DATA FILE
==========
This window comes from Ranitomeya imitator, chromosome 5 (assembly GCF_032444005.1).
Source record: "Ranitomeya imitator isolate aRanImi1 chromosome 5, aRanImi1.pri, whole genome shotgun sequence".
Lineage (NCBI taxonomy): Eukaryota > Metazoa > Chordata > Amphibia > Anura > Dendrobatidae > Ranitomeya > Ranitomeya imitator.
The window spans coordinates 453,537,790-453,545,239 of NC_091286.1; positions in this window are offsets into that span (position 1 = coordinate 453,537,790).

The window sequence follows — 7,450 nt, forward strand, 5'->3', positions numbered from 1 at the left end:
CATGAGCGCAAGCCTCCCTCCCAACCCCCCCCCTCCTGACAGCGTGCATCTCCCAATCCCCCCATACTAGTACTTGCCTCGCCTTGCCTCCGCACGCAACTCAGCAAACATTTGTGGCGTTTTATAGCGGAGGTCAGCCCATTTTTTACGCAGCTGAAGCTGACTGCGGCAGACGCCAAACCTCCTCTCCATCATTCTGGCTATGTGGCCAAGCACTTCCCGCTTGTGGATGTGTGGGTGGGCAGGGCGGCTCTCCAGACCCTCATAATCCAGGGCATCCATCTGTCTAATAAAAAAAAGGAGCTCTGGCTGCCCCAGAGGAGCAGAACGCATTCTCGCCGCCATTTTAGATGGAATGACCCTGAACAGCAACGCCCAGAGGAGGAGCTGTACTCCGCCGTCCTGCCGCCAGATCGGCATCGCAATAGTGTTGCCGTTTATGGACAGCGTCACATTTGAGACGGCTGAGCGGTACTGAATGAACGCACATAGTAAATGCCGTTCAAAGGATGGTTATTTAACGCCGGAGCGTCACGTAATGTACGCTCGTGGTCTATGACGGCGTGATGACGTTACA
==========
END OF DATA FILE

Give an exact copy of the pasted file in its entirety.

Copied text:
This window comes from Ranitomeya imitator, chromosome 5 (assembly GCF_032444005.1).
Source record: "Ranitomeya imitator isolate aRanImi1 chromosome 5, aRanImi1.pri, whole genome shotgun sequence".
Lineage (NCBI taxonomy): Eukaryota > Metazoa > Chordata > Amphibia > Anura > Dendrobatidae > Ranitomeya > Ranitomeya imitator.
The window spans coordinates 453,537,790-453,545,239 of NC_091286.1; positions in this window are offsets into that span (position 1 = coordinate 453,537,790).

The window sequence follows — 7,450 nt, forward strand, 5'->3', positions numbered from 1 at the left end:
CATGAGCGCAAGCCTCCCTCCCAACCCCCCCCCTCCTGACAGCGTGCATCTCCCAATCCCCCCATACTAGTACTTGCCTCGCCTTGCCTCCGCACGCAACTCAGCAAACATTTGTGGCGTTTTATAGCGGAGGTCAGCCCATTTTTTACGCAGCTGAAGCTGACTGCGGCAGACGCCAAACCTCCTCTCCATCATTCTGGCTATGTGGCCAAGCACTTCCCGCTTGTGGATGTGTGGGTGGGCAGGGCGGCTCTCCAGACCCTCATAATCCAGGGCATCCATCTGTCTAATAAAAAAAAGGAGCTCTGGCTGCCCCAGAGGAGCAGAACGCATTCTCGCCGCCATTTTAGATGGAATGACCCTGAACAGCAACGCCCAGAGGAGGAGCTGTACTCCGCCGTCCTGCCGCCAGATCGGCATCGCAATAGTGTTGCCGTTTATGGACAGCGTCACATTTGAGACGGCTGAGCGGTACTGAATGAACGCACATAGTAAATGCCGTTCAAAGGATGGTTATTTAACGCCGGAGCGTCACGTAATGTACGCTCGTGGTCTATGACGGCGTGATGACGTTACA